Harvard marked the 60th anniversary of the Universal Declaration of Human Rights Wednesday (Dec. 10), highlighting both the document’s power and its unfulfilled promise through theater, song, and ideas.
As images of the declaration’s articles were displayed in light onto University buildings in an outdoor tribute, hundreds gathered inside at the Harvard Kennedy School’s John F. Kennedy Jr. Forum for an event featuring dozens from the Harvard community and beyond, spanning fields from acting to economics, from music to medicine.
“We’re here to celebrate a truly remarkable document … and all its ramifications and all it means,” said Harvard Kennedy School Dean David Ellwood, who introduced the event. “There have been periods of remarkable progress and real setbacks.”
Jacqueline Bhabha, executive director of the University Committee on Human Rights Studies, which sponsored the event along with more than a dozen partnering organizations, said that it is part of the mission of places like Harvard to inspire students and channel their idealism toward worthy goals, something she hoped Wednesday’s event would help accomplish.
The night opened and closed with the arts. It kicked off with a dramatic reading of the declaration’s 30 articles, which was directed by Diane Paulus, artistic director of the A.R.T., and created and organized by the A.R.T. and Physicians for Human Rights. The reading was done by 30 different people whose lives have been touched by a particular article’s content. Among them were Bol Riiny, a former Sudanese “Lost Boy”; Svang Tor, a survivor of the Cambodian genocide; and Hassan Bility, a Liberian journalist and former prisoner of conscience. Readers also included several members of the Harvard community, including Loeb University Professor Laurence Tribe, Evron and Jeane Kirkpatrick Professor of International Affairs John Ruggie, and Learned Hand Visiting Professor of Law Judge Richard Goldstone, who was the chief prosecutor of the International Criminal Tribunals for the former Yugoslavia and Rwanda. The evening ended with a performance by Malian singer Oumou Sangare, also known as “The Songbird of Wassoulou.”
In between was a discussion of the current state of human rights by economist Amartya Sen, a Nobel Prize laureate and the Thomas W. Lamont University Professor, and Paul Farmer, the Maude and Lillian Presley Professor of Medical Anthropology and a founder of the nonprofit Partners In Health. The panel event, moderated by Harvard President Drew Faust, highlighted the Universal Declaration’s groundbreaking enumeration of economic and social rights — the right to work, to education, to medical care, and to food, clothing, and housing.
The Universal Declaration of Human Rights was adopted 60 years ago, on Dec. 10, 1948, in the wake of the human rights horrors of World War II and the Holocaust. Its drafting was led by former U.S. first lady Eleanor Roosevelt, who served as a delegate to the United Nations from 1945 to 1952.
Faust introduced the panel, saying that the declaration’s 26th article — on education — is particularly meaningful to her. The article says everyone has a right to free elementary education and that higher education should be accessible to all according to merit, something that Harvard has been working to make happen. Though there has been progress in making the declaration’s rights real to people around the globe, violations are still a regular and unremarkable occurrence, Faust said.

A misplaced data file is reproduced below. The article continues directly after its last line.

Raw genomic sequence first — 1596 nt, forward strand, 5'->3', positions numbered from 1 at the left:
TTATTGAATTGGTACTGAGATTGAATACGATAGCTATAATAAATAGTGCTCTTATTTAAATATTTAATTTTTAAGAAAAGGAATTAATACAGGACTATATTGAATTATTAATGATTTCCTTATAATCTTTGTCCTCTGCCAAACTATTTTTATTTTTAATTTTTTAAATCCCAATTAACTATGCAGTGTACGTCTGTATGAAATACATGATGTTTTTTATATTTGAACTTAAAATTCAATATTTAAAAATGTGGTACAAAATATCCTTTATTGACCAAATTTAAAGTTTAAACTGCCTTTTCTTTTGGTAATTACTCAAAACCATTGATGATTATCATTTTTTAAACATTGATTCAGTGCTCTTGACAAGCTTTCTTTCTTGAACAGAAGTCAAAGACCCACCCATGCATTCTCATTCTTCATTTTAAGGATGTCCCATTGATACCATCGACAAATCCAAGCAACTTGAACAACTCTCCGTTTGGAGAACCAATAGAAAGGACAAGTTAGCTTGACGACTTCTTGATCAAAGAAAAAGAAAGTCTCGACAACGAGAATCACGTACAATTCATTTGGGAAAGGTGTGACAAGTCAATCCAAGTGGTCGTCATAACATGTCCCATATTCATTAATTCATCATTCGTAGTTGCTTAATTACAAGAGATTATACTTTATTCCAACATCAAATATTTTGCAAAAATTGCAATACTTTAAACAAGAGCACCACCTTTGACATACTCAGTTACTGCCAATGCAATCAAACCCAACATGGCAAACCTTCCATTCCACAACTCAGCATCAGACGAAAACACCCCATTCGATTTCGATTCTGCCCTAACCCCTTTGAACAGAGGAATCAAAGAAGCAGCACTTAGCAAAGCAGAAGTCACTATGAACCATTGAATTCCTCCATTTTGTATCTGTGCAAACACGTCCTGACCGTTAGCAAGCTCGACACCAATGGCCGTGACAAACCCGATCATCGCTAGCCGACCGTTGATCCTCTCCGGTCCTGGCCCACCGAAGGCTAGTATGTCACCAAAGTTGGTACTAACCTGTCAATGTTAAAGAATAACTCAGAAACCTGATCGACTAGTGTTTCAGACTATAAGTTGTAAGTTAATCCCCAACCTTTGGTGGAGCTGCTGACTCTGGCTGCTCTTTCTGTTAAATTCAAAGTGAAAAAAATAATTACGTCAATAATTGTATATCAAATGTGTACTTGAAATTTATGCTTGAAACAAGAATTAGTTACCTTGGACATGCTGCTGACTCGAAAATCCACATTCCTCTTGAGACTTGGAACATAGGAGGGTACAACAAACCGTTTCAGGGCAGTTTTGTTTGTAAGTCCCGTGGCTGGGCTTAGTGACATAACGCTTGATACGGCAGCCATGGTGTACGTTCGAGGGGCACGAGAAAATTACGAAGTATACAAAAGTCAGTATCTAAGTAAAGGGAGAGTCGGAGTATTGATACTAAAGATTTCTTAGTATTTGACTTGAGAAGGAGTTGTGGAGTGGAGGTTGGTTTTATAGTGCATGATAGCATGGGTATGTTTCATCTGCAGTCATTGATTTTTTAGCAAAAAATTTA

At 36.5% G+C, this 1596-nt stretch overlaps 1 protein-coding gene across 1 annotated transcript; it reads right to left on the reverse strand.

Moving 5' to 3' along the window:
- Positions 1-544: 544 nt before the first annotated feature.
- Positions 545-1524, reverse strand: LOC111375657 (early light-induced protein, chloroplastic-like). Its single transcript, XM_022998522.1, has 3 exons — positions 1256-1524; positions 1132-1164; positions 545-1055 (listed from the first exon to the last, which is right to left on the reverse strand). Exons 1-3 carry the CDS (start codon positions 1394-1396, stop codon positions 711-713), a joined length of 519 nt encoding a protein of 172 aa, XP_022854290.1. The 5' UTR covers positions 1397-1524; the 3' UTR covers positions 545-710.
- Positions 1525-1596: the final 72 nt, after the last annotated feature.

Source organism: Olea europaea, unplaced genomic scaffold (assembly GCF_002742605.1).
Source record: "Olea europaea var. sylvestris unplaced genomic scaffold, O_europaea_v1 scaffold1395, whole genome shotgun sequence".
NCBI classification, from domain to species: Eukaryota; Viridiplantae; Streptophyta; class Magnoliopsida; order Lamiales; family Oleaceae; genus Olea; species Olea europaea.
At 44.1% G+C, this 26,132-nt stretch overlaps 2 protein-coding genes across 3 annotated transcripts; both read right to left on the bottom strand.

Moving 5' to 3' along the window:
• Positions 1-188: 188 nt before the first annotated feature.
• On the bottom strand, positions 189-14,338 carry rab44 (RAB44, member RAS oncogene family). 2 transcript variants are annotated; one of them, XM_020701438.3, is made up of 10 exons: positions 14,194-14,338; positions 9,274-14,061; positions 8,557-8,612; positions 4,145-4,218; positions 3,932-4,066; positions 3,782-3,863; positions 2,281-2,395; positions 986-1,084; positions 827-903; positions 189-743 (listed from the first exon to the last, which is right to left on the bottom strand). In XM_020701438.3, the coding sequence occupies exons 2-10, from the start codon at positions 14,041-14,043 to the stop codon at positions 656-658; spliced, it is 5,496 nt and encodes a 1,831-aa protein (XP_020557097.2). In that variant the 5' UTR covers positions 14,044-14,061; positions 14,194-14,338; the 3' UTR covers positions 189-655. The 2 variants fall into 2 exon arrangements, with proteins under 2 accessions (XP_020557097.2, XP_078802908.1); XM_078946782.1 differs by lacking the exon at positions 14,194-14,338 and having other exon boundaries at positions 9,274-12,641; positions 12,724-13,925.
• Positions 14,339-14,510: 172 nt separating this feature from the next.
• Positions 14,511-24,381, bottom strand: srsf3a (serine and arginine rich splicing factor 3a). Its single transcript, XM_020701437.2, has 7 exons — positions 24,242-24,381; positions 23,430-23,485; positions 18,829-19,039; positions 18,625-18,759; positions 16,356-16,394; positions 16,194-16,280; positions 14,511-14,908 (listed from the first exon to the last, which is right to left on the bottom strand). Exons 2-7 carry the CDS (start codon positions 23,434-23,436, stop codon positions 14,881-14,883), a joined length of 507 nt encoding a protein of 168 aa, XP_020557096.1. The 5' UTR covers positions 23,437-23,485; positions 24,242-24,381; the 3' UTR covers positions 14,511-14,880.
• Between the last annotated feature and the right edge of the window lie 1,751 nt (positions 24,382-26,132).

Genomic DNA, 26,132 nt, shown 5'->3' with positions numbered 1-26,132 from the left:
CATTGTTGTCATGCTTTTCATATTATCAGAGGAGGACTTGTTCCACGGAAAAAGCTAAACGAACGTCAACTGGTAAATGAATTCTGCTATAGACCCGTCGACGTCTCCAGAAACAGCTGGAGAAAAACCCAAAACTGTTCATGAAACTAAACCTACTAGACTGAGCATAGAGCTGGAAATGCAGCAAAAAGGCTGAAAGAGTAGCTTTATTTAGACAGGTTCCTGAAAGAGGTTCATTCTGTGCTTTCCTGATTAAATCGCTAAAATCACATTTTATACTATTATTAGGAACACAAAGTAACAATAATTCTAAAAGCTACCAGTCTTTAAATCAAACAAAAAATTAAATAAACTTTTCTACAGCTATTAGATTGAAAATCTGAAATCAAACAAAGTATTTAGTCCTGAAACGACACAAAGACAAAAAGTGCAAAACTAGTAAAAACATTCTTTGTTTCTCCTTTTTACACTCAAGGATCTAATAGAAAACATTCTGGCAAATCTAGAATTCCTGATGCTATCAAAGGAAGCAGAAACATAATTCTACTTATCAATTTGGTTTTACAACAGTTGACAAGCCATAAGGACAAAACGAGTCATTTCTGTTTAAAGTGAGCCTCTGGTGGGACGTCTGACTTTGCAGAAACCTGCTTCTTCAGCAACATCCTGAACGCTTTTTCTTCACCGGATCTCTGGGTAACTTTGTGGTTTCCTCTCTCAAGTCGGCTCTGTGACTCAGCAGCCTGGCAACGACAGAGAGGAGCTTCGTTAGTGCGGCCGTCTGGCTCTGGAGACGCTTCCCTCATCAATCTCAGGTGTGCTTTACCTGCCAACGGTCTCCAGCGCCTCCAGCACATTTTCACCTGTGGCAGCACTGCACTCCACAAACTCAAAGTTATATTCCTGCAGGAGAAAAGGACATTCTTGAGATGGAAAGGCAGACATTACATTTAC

“Every day, every single one of these articles is violated somewhere,” she said. “They [the articles] ask us to uplift ourselves and keep, as the declaration says, ‘this declaration constantly in mind.’”
Sen provided historical context for the Universal Declaration, saying that its passage provided a hopeful ending to a dark year that had seen the assassination of Mahatma Gandhi and the beginnings of the Cold War with the Berlin airlift. Sen said the declaration made important contributions to the world of ideas by asserting that human rights are fundamental and apply to people around the world independent of laws protecting those rights. This assertion drew ridicule at the time, he said, because some claimed that rights without protecting laws are meaningless. In its incorporation of social and economic rights, the declaration went far beyond earlier pioneering documents such as the American Declaration of Independence, Sen said, but that again made it the target of criticism, this time for being unrealistic.
Groundbreaking as it was, the decades since its passage have seen repeated violations of those rights.
“Its work is not yet done,” Sen said.
In his talk, Farmer highlighted an earlier statement of economic rights, those enumerated by Franklin D. Roosevelt in his 1944 State of the Union speech. Farmer said an important question today is what is the government’s vision to create jobs to alleviate suffering from the economic downturn. He drew on his experience as a physician through Partners In Health to highlight successes and continued challenges facing the implementation of economic rights.
Children around the world are starving, highlighting a large gap between today’s reality and any declaration of a right to food. Farmers in Haiti and other poor nations are hurt by agricultural trade agreements among wealthy nations that some say are so exclusive they make it difficult for those farmers to feed their families.
Further, he said, we have “failed miserably” at providing the right to a decent home, and, in a world where injuries such as a simple broken leg can be lethal, have a long way to go before medical rights are assured.
Farmer said there is so much work to be done that the popular phrase “Think globally and act locally” doesn’t go far enough.
“We have to be thinking and acting globally and locally at the same time,” Farmer said.